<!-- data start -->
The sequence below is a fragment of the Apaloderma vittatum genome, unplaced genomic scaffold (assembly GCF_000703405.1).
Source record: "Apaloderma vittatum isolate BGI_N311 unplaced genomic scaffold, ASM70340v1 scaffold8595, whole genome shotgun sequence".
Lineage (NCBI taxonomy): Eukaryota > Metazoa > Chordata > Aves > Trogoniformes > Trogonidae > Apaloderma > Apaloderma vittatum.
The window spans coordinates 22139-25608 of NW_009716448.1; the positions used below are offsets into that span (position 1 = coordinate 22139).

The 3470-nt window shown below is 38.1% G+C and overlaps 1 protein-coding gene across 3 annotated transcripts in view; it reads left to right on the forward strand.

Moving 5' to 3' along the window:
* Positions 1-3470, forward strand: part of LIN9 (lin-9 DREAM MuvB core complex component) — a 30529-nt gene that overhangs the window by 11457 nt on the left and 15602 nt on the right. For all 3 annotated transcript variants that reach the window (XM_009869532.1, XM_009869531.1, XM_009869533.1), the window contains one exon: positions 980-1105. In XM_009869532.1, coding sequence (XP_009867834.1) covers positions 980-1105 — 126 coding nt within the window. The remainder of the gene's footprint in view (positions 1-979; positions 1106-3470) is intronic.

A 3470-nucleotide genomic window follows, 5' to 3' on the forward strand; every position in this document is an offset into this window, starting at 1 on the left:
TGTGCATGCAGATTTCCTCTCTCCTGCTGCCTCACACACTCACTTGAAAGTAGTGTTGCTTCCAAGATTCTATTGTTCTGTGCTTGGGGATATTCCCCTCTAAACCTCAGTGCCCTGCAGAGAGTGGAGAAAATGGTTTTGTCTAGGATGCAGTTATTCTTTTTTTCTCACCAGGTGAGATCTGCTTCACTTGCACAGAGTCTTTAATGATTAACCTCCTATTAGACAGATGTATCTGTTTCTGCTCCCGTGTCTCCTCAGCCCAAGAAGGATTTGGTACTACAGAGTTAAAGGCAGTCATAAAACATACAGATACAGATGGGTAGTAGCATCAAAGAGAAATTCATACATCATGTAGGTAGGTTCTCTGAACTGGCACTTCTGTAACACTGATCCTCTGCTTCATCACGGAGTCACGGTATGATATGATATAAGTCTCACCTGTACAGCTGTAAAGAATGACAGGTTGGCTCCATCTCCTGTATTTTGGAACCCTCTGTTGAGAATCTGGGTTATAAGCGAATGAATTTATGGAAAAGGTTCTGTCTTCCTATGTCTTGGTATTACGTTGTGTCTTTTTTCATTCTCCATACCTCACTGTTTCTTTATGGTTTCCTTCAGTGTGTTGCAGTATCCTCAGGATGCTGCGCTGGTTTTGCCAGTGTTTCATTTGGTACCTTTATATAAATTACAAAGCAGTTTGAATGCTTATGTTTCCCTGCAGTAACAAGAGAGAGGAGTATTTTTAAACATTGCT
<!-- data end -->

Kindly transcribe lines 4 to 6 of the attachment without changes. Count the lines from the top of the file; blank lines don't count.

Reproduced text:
The window spans coordinates 22139-25608 of NW_009716448.1; the positions used below are offsets into that span (position 1 = coordinate 22139).

The 3470-nt window shown below is 38.1% G+C and overlaps 1 protein-coding gene across 3 annotated transcripts in view; it reads left to right on the forward strand.

Moving 5' to 3' along the window: